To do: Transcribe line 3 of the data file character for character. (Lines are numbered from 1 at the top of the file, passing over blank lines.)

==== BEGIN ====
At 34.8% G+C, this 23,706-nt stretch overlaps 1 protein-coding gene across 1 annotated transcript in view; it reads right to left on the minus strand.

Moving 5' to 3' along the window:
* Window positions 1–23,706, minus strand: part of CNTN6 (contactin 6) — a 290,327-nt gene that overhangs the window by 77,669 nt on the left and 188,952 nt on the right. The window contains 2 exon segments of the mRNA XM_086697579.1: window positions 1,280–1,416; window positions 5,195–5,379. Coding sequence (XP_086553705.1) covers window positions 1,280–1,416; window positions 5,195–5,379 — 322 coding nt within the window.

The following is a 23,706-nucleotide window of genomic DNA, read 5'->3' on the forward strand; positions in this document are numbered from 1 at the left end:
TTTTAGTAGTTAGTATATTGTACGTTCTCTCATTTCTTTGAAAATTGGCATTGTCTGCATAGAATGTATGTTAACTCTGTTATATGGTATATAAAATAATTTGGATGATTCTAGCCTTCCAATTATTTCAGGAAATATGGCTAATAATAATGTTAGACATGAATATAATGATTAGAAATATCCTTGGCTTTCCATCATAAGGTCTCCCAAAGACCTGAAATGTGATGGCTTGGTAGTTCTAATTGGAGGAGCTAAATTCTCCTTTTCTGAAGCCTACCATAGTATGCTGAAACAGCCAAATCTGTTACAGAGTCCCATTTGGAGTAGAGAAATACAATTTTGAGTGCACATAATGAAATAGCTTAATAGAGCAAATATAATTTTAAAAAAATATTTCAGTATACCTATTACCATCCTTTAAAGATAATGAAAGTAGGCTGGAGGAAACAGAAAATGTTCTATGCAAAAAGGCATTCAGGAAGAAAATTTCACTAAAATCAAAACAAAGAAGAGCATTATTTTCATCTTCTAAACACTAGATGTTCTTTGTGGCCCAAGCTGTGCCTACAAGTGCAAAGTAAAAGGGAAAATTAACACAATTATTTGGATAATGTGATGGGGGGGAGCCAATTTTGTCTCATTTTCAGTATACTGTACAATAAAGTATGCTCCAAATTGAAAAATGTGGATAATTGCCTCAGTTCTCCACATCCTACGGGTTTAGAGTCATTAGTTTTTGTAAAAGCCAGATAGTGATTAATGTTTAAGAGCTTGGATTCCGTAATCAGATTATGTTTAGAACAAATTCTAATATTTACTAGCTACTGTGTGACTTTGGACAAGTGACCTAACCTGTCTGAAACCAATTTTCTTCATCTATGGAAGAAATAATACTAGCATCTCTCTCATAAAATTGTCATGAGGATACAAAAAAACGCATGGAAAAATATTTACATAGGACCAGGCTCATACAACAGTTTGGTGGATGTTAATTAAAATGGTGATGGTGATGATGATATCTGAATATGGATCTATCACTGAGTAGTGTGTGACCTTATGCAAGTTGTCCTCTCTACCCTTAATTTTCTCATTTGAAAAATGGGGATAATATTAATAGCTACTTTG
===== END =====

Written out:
* Window positions 1–23,706, minus strand: part of CNTN6 (contactin 6) — a 290,327-nt gene that overhangs the window by 77,669 nt on the left and 188,952 nt on the right. The window contains 2 exon segments of the mRNA XM_086697579.1: window positions 1,280–1,416; window positions 5,195–5,379. Coding sequence (XP_086553705.1) covers window positions 1,280–1,416; window positions 5,195–5,379 — 322 coding nt within the window.